A cornerstone of the exchange traded fund industry’s disruptive, game-changing nature has been low fees. ETF providers have been able to pilfer assets from their actively managed mutual fund counterparts not only because an alarming percentage of actively managed funds lag benchmarks, but also because those funds charge gaudy fees for the privilege of sub-par returns.

Over the years, ETF issuers have moved from challenging mutual fund providers on fees to broadening the fee war within the ETF business itself. With competition increasingly intense in the ETF business, issuers, including some of the largest, have not shied away from reducing investors’ costs. [iShares Lowers Fees on 24 ETFs]

So familiar has ETF fee-cutting become that some industry observers have speculated that it is only a matter of time before a no fee ETF comes to market. That moment is nearly here as Mebane Faber’s Cambria Funds is expected to launch the Cambria Global Asset Allocation ETF on Wednesday.

The new ETF, which will be structured as an ETF of ETFs, will trade under the ticker “GAA.” California-based Cambria “won’t charge any fees to manage a portfolio that will mostly hold funds from big-name providers such as Vanguard Group and BlackRock’s iShares unit. Investors will pay only the expenses of the underlying ETFs, which will average about 0.29% of assets, or $29 a year on a $10,000 investment,” reports Karen Damato for the Wall Street Journal.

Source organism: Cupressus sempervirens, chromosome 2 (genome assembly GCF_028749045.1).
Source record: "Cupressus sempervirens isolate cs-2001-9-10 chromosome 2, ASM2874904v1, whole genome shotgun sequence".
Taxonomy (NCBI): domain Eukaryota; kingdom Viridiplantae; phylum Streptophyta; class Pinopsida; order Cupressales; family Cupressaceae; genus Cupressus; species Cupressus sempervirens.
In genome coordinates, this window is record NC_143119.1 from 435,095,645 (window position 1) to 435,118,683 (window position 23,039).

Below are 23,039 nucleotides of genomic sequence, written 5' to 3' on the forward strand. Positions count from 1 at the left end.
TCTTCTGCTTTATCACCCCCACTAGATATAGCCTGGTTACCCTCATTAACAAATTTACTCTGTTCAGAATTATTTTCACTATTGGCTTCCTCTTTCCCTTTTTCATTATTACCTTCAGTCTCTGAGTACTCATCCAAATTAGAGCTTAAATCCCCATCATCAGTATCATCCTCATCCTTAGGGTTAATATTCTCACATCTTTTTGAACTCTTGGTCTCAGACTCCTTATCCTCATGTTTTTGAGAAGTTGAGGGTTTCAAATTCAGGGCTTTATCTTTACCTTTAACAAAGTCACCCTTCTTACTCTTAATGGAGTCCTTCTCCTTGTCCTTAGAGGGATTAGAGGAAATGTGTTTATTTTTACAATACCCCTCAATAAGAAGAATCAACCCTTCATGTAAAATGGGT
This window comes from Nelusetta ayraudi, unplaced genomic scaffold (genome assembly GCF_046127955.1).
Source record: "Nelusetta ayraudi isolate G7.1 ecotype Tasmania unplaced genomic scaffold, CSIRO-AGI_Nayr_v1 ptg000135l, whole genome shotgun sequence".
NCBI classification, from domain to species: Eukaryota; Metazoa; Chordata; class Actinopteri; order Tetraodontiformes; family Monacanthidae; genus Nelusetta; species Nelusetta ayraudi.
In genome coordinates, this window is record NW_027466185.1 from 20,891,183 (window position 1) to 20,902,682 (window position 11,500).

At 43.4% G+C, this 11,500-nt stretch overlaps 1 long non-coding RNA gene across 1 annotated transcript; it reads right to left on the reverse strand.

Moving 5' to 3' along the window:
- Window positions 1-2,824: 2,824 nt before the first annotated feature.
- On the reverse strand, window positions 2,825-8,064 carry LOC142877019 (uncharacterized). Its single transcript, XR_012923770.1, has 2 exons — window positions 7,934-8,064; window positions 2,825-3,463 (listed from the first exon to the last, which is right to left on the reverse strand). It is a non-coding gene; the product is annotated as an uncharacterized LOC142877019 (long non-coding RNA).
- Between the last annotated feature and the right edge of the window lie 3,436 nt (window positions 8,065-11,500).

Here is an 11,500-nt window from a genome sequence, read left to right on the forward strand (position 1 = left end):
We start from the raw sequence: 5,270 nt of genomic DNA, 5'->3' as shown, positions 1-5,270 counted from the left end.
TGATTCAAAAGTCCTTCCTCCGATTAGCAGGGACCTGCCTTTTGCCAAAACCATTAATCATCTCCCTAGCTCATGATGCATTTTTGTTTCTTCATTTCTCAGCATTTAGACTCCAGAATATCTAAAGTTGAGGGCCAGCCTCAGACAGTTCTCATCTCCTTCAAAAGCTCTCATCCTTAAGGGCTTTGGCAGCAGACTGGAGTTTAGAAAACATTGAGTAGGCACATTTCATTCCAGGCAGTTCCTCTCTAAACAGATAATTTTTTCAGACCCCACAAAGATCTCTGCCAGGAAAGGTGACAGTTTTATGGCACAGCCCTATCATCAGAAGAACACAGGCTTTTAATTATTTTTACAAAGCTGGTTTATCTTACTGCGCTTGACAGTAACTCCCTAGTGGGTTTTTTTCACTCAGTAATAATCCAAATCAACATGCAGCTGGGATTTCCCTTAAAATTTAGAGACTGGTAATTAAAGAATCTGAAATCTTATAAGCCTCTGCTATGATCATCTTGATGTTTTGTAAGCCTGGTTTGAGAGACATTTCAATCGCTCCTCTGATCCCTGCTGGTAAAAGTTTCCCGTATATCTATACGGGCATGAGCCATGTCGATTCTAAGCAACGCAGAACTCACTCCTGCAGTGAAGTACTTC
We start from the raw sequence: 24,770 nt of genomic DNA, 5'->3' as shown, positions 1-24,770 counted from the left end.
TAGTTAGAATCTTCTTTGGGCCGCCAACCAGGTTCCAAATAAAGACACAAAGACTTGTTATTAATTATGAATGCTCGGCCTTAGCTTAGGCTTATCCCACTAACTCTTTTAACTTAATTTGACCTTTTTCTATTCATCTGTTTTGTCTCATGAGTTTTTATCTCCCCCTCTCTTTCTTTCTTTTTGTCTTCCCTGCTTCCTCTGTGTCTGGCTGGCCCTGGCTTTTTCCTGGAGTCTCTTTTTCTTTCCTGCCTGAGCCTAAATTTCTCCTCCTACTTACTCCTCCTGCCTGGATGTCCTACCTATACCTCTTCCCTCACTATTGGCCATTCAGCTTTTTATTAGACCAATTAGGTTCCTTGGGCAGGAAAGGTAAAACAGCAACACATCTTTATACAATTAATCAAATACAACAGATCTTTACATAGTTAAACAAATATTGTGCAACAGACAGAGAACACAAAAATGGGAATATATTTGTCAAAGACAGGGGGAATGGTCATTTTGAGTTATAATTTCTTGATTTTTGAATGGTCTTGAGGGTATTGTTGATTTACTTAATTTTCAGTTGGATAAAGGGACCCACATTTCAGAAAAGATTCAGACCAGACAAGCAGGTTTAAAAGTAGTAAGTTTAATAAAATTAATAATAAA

Faber told the Journal the new ETF could cost the firm $100,000 per year, but added that could take just a month or two before Cambria starts breaking even on the fund. The Journal reports that Cambria will make some money on GAA off the bat because the new ETF will allocate 9% of its weight to three Cambria’s four currently existing ETFs.

Those actively managed products include the Cambria Shareholder Yield ETF (NYSEArca: SYLD), Cambria Foreign Shareholder Yield ETF (NYSEArca: FYLD), Cambria Global Value ETF (NYSEArca: GVAL) and the newly minted Cambria Global Momentum ETF (NYSEArca: GMOM).

GAA is not Cambria’s first foray into the ETF of ETFs structure. GMOM, which debuted in early November, holds 17 ETFs, mostly from iShares and Vanguard, “which represent the top 33% of a universe of approximately 50 ETFs. The holdings are selected on measures of trailing momentum and trend. By sorting through a basket of domestic and foreign stocks, bonds, real estate, commodities and currencies, the strategy targets aggressive returns while still managing risk and volatility,” according to Cambria.

ETF Trends editorial team contributed to this post.

The opinions and forecasts expressed herein are solely those of Tom Lydon, and may not actually come to pass. Information on this site should not be used or construed as an offer to sell, a solicitation of an offer to buy, or a recommendation for any product.